By RODGER REISWIG, President, Automatic Fire Alarm Association (AFAA)
Unwanted and nuisance alarms have become an increasing problem in the fire and life safety industry. In fact, The National Fire Protection Association (NFPA) found that U.S. fire departments responded to 47% – or 2.4 million – unwanted alarms in 2016. The staggering number of unwanted alarms has impelled a growing response from key stakeholders across the fire and life-safety industry to better address the issue. Advancements in fire alarm and smoke detection technologies, along with new standards and regulations, are driving the charge to help improve accuracy and enhance protection to reduce unwanted alarms at industrial and commercial facilities.
Nuisance Alarms: Getting Ahead of the Problem
Understanding what is really happening when an alarm goes off gives occupants, managers and responders the ability to respond appropriately and efficiently, while making sure that more serious alarms get first priority. Unfortunately, the majority of nuisance alarms are not the result of a fire, but rather are caused by forms of smoke or steam from burnt food, cooking, fireplaces or even hot showers. In addition, system malfunction, improper maintenance and lack of cleaning can be culprits.
The frequency of unwanted alarms is more than a nuisance or danger for facilities as the inability to prioritize real events over unwanted alarms can result in fines and penalties. In U.S. cities like Memphis and Minneapolis, these implications have caused a call to action to prioritize the implementation, maintenance and testing of fire alarms and detection technologies. Not only will this proactive approach help to eventually reduce the number of unwanted alarms, but it will also help facilities get ahead of the new changes to the UL smoke detector listings that will become mandatory May of 2020.
NFPA 72 and Technological Advancements
Serving as an industrywide benchmark, the 2019 edition of NFPA 72 – National Fire Alarm and Signaling Code – presents the most advanced safety provisions to meet society’s changing fire detection, signaling, and emergency communications demands. It is a vital resource that outlines standards and regulations for the application, installation, performance, and maintenance of fire alarm and emergency communications systems. Manufacturers, integrators and facility managers alike are ramping up efforts for when these new provisions will go into effect.
Most of the new provisions outlined in NFPA 72 reflect advancements in smoke and fire detection technologies. For example, new smoke detection technologies have been developed to differentiate between smoke particles versus that of cooking aerosols, steam and other materials to reduce the source of nuisance alarms. While these technologies are available, they have not been widely implemented by facilities. Another critical innovation governed by NFPA 72 is ‘signaling,’ referring to mass notification and communication systems that are integrated with fire alarms. Specifically, new standards outline which systems get precedent in an emergency pending the incident at hand. NFPA 72 states that the priority of mass notification messages over fire alarm evacuation, “Shall be permitted when evaluated by the stakeholders.” This enables facility managers to override the fire alarm control panel in the event of a non-fire emergency to communicate accurate directions to occupants. This further helps mitigate the side effects of nuisance alarms.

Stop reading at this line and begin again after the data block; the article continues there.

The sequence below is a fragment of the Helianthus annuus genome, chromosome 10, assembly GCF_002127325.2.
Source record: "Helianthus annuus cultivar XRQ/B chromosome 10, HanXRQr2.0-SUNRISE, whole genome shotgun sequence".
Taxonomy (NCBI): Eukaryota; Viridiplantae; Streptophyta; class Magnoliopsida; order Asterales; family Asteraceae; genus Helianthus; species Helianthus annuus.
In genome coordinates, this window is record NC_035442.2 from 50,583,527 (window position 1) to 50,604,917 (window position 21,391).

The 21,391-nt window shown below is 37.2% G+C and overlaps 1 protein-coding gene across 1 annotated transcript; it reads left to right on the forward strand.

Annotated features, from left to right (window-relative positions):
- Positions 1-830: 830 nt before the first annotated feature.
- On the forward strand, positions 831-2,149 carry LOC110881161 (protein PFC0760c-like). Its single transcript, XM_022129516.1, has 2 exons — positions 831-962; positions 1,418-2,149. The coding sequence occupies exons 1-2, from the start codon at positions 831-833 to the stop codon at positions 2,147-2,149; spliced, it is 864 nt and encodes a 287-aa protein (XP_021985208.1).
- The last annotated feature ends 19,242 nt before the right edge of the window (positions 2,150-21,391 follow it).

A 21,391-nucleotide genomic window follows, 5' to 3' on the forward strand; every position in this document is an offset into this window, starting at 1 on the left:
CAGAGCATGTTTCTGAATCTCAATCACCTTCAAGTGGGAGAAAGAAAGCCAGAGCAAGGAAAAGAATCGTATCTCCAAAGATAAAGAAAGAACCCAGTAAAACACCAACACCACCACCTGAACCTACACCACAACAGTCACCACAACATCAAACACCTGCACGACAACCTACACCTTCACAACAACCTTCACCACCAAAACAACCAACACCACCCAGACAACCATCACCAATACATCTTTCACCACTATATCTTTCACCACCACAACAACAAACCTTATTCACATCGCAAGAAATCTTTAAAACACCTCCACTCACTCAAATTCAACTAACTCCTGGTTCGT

As these codes and standards make their way to market, facility owners must be reminded that they are responsible for keeping their systems in working condition and tested per NFPA 72.
A Proactive Approach is the Best Approach
In addition to implementing new fire and smoke detection technologies in response to the new guidelines outlined in NFPA 72, it is important to keep regular maintenance and testing top of mind. Much like when buying a new car, without proper care, performance can decrease dramatically. The same goes for fire and smoke detection systems. It’s crucial for facility owners to be proactive when it comes to systems upkeep in order for the technologies to effectively do their job.
Reducing the frequency of unwanted and nuisance alarms can seem like a major undertaking, but many hands make light work. When facility owners work in tandem with the variety of sources available – from the NFPA to fire and life-safety integrators – they can better help address the problem. For instance, there are many benefits to identifying a licensed integrator as they can help provide guidance on the integration and implementation of fire and life-safety strategies and technologies, and ensure systems are compliant and functioning properly. Taking this step can be of help to facility owners as they prepare to make the necessary changes in the coming months to be equipped to meet the new standards of NFPA 72. Instead of referring to these technology updates as expensive or cumbersome, facilities should think of the return-on-investment in the long-term. Having these advanced resources will be well worth it.